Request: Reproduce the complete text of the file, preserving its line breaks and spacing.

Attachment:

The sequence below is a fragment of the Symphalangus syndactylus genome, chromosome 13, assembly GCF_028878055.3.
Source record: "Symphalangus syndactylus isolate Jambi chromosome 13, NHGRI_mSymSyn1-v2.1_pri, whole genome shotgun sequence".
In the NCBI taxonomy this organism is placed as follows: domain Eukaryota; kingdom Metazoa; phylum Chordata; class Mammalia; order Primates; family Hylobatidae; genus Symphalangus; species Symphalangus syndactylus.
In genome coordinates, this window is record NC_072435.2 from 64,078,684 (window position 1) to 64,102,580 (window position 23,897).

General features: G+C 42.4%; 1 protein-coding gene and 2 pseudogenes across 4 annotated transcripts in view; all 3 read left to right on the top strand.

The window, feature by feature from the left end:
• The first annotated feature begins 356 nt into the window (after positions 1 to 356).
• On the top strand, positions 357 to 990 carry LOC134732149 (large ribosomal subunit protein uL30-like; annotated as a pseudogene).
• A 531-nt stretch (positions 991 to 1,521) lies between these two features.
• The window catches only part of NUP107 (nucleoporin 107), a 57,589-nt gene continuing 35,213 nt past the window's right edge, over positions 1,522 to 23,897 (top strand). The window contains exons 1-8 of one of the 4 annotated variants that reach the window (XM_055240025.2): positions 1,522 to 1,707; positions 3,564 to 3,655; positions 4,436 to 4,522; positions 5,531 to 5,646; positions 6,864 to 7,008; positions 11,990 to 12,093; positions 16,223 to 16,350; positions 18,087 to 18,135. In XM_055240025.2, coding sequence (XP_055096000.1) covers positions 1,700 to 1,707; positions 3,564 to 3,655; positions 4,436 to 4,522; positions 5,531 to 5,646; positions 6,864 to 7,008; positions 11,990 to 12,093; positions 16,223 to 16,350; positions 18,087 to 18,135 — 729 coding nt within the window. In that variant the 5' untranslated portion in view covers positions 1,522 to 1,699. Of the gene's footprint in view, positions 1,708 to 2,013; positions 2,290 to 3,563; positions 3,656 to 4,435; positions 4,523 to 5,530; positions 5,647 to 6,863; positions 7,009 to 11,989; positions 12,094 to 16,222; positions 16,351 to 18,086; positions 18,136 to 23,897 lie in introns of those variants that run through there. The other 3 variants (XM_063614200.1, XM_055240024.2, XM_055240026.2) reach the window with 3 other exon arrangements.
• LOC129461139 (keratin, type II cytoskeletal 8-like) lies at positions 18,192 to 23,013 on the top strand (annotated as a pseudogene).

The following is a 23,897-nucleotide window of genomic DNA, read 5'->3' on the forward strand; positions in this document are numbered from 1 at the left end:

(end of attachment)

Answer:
The sequence below is a fragment of the Symphalangus syndactylus genome, chromosome 13, assembly GCF_028878055.3.
Source record: "Symphalangus syndactylus isolate Jambi chromosome 13, NHGRI_mSymSyn1-v2.1_pri, whole genome shotgun sequence".
In the NCBI taxonomy this organism is placed as follows: domain Eukaryota; kingdom Metazoa; phylum Chordata; class Mammalia; order Primates; family Hylobatidae; genus Symphalangus; species Symphalangus syndactylus.
In genome coordinates, this window is record NC_072435.2 from 64,078,684 (window position 1) to 64,102,580 (window position 23,897).

General features: G+C 42.4%; 1 protein-coding gene and 2 pseudogenes across 4 annotated transcripts in view; all 3 read left to right on the top strand.

The window, feature by feature from the left end:
• The first annotated feature begins 356 nt into the window (after positions 1 to 356).
• On the top strand, positions 357 to 990 carry LOC134732149 (large ribosomal subunit protein uL30-like; annotated as a pseudogene).
• A 531-nt stretch (positions 991 to 1,521) lies between these two features.
• The window catches only part of NUP107 (nucleoporin 107), a 57,589-nt gene continuing 35,213 nt past the window's right edge, over positions 1,522 to 23,897 (top strand). The window contains exons 1-8 of one of the 4 annotated variants that reach the window (XM_055240025.2): positions 1,522 to 1,707; positions 3,564 to 3,655; positions 4,436 to 4,522; positions 5,531 to 5,646; positions 6,864 to 7,008; positions 11,990 to 12,093; positions 16,223 to 16,350; positions 18,087 to 18,135. In XM_055240025.2, coding sequence (XP_055096000.1) covers positions 1,700 to 1,707; positions 3,564 to 3,655; positions 4,436 to 4,522; positions 5,531 to 5,646; positions 6,864 to 7,008; positions 11,990 to 12,093; positions 16,223 to 16,350; positions 18,087 to 18,135 — 729 coding nt within the window. In that variant the 5' untranslated portion in view covers positions 1,522 to 1,699. Of the gene's footprint in view, positions 1,708 to 2,013; positions 2,290 to 3,563; positions 3,656 to 4,435; positions 4,523 to 5,530; positions 5,647 to 6,863; positions 7,009 to 11,989; positions 12,094 to 16,222; positions 16,351 to 18,086; positions 18,136 to 23,897 lie in introns of those variants that run through there. The other 3 variants (XM_063614200.1, XM_055240024.2, XM_055240026.2) reach the window with 3 other exon arrangements.
• LOC129461139 (keratin, type II cytoskeletal 8-like) lies at positions 18,192 to 23,013 on the top strand (annotated as a pseudogene).

The following is a 23,897-nucleotide window of genomic DNA, read 5'->3' on the forward strand; positions in this document are numbered from 1 at the left end: